We’d love to hear more about your art. What do you do and why and what do you hope others will take away from your work?
I’m very proud of my heels class. It combines technique with performance. It has a classy and womanly vibe. My contemporary and hip hop background also have an influence on what I create. My combos always come from a feeling, an emotion, or even a real-life event. I don’t usually create just to throw out some choreo. I tend to use artists and songs that inspire me. Whether it be wanting to dance about a break up (Beyonce “Sorry”) or wanting to appreciate all the happiness you have in life (Whitney Houston “I Wanna Dance With Somebody”) or being confident and in control of what you want (Banks “Gimme”) I always have a story. I encourage my students to tell their story through their dance, not just be a robot doing choreo. I also tell the females that you absolutely do not need to be overly sexual or hump the floor or wear tiny clothes and all that jazz for the views and the likes or to get the jobs. I also tell all of my students that the meaning ‘sexy” is different for everyone and that is absolutely ok. Especially this day in age the Industry has so many different versions of sexy, feminine, masculine, etc. The lines are all blurred, and really cool things are happening. Never count yourself out of an opportunity because you don’t think you are too “____” enough. That might not even be what someone is looking for! When I found out that dancers like Jeka Jane and Lady Cultura were dancing with Ariana Grande on her world tour with the boys, as “boys,” my entire perception of the industry changed. There are no more “norms” like there may have been back in the day. Now, anything goes. Anything is possible. I realize the fact that I chose to be out and proud is going to open more doors for me, and I am going to be able to connect with and inspire so many more dancers and people. Not the opposite. I hope every student who takes my class leaves knowing that they are beautiful, just how God created them. Be confident, be a good person, and own who you are… gay, straight, bi, trans, queer. You are perfect.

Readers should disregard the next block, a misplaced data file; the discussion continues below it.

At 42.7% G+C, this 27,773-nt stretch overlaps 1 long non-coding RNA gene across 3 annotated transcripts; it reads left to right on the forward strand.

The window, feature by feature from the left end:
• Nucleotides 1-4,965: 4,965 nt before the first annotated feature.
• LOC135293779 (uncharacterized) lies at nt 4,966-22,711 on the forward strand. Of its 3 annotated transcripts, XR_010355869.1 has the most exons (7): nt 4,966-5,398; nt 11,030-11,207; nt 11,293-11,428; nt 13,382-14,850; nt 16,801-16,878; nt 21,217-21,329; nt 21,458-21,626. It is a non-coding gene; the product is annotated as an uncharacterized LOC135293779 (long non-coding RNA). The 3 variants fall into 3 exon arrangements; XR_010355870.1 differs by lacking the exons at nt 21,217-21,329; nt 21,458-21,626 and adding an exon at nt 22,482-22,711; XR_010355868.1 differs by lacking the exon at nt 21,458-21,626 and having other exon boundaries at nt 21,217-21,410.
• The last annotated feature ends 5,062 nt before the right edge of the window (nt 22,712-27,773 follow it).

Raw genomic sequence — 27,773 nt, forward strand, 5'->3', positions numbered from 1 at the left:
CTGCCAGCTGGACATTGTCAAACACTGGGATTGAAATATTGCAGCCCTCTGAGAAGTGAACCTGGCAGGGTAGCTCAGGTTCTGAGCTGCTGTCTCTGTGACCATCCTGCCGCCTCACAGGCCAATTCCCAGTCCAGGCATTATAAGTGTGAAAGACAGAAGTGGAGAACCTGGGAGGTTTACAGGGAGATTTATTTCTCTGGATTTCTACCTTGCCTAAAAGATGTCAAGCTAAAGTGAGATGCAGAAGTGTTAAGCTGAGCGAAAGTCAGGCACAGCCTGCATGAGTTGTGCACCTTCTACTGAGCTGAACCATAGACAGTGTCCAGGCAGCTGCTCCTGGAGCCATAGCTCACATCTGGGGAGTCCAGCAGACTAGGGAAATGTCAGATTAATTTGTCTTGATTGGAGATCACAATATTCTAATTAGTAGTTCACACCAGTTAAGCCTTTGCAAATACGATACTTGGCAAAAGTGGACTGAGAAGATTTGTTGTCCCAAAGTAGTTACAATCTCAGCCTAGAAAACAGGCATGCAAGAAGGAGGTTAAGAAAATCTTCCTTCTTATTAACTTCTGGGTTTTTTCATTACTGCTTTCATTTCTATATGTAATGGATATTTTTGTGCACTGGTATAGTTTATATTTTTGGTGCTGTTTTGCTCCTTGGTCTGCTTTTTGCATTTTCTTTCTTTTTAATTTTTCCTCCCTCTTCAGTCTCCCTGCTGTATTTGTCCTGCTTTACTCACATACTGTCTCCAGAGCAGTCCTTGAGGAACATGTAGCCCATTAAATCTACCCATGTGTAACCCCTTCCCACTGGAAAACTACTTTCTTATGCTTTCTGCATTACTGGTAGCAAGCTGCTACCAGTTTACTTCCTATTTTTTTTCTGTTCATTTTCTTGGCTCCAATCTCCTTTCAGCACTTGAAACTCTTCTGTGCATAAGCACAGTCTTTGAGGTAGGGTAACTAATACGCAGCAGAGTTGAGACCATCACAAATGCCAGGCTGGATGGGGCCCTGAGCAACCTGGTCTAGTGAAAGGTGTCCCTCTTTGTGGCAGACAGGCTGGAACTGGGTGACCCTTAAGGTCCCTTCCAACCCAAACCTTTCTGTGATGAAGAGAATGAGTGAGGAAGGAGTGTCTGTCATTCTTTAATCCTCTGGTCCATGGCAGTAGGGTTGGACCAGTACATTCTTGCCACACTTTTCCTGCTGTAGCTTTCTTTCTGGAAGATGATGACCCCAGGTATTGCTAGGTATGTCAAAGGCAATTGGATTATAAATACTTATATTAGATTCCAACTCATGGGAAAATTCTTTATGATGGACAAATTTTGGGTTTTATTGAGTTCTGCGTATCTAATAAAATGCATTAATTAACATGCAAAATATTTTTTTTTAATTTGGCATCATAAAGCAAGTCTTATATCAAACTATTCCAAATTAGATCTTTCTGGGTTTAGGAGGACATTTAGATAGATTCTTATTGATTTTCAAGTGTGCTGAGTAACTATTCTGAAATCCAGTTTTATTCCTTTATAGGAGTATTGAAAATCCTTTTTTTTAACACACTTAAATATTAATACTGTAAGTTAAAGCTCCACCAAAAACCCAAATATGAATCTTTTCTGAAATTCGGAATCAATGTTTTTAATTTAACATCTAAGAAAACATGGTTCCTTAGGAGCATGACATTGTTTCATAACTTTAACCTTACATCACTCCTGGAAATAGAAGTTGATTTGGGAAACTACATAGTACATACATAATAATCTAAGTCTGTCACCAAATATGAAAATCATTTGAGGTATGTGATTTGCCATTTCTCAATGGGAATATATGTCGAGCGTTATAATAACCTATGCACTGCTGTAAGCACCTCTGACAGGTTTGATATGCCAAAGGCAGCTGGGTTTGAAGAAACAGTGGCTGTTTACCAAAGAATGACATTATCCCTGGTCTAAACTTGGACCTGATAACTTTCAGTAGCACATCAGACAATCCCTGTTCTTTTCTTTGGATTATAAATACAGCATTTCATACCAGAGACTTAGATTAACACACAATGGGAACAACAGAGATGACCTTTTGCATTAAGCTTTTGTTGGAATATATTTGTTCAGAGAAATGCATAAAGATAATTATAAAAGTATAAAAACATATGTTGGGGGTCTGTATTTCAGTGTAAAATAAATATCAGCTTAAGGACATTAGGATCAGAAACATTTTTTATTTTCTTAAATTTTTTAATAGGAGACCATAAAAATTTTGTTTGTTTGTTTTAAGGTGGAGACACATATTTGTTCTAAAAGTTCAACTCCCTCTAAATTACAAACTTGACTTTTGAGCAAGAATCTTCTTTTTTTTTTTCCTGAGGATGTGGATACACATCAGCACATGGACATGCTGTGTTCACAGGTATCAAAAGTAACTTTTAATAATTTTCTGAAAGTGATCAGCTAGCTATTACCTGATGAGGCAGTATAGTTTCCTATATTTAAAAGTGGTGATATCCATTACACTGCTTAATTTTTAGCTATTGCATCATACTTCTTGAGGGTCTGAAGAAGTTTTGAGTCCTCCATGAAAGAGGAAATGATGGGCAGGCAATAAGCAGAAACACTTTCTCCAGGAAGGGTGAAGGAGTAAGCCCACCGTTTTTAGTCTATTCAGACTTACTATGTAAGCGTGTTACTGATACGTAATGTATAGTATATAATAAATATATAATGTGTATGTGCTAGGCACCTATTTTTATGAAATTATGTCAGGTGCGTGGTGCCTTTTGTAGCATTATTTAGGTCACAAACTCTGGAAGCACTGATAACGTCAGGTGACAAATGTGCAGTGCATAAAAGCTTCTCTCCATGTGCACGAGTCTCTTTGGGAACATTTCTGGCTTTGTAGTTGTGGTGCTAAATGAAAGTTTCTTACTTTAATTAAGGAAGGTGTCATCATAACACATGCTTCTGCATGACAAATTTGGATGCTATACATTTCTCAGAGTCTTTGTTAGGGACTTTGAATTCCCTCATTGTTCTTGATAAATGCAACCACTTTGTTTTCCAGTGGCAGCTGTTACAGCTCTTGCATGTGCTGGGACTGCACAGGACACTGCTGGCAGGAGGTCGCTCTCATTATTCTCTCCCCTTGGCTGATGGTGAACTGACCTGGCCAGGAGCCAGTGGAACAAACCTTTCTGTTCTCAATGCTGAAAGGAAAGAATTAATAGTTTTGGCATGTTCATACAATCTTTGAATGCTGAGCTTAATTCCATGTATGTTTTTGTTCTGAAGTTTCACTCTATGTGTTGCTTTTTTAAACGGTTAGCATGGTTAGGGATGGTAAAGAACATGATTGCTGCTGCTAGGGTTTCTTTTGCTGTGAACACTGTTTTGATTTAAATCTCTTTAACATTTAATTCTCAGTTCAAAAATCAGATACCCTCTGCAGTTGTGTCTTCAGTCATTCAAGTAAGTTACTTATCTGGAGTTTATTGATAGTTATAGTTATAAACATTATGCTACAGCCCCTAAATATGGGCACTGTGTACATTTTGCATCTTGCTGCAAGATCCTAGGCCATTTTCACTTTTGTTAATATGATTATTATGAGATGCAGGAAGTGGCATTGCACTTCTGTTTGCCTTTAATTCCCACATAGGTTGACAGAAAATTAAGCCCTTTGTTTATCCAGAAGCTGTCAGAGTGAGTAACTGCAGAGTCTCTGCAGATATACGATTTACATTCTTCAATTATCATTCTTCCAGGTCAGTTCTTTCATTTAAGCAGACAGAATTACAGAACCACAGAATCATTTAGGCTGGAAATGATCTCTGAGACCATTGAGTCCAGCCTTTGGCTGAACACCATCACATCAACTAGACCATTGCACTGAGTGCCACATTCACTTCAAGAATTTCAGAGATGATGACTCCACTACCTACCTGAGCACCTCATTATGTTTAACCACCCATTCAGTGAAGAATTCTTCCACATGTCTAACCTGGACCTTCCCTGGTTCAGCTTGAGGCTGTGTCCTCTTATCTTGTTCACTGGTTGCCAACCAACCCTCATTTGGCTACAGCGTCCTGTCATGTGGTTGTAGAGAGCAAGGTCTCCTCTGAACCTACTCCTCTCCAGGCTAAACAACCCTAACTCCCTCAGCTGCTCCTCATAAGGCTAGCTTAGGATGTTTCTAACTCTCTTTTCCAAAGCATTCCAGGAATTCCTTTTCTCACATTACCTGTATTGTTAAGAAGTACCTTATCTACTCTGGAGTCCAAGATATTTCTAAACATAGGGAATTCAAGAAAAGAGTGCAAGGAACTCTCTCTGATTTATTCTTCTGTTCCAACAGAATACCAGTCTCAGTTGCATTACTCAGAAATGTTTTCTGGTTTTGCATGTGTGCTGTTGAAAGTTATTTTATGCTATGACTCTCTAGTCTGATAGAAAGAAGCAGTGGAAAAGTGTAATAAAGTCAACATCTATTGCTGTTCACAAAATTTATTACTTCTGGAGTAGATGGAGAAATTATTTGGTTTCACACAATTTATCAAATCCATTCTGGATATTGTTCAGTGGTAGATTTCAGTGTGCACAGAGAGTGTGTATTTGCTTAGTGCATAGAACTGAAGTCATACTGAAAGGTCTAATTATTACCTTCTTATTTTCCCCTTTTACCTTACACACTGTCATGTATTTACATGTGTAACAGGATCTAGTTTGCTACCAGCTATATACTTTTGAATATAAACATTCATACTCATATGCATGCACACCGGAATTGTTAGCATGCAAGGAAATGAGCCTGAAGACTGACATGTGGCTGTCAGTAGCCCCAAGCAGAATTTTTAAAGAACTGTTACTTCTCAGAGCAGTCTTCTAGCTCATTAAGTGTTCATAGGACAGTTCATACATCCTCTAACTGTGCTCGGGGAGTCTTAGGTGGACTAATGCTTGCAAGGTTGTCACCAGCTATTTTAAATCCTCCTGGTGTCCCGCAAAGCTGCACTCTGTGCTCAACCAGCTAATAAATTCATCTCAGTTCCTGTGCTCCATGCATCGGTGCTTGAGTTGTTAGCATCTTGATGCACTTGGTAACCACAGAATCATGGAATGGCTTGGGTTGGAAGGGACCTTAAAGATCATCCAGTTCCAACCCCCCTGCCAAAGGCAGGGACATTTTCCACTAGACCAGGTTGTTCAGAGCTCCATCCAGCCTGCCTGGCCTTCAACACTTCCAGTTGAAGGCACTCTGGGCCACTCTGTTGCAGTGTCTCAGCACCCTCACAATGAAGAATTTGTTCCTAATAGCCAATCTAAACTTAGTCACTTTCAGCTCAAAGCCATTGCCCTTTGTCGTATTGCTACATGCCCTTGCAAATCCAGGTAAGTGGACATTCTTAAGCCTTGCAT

Do current events, local or global, affect your work and what you are focused on?
Art today is affected by so many things; it literally makes my head spin to think about it. Social Media has created an explosion of content. I try to stay true to me. I create what I feel. I try not to let outside trends or hype or things like that distort my art. I’m also a huge fan of music from the ’80s and ’90s, back when art seemed a little more genuine. I use that music in my classes quite often. To me, it helps keep that part of art and music alive.
Do you have any events or exhibitions coming up? Where would one go to see more of your work? How can people support you and your artwork?
Come take my Open Level Heels class at Millennium Dance Complex every Friday at 3:30 pm and check my Instagram for updates on where else I may be teaching! @amymorgan19
- Address: 5044 Bakman Ave, #3H
North Hollywood, CA 91601
- Phone: 818-205-5000
- Email: email@example.com
- Instagram: @amymorgan19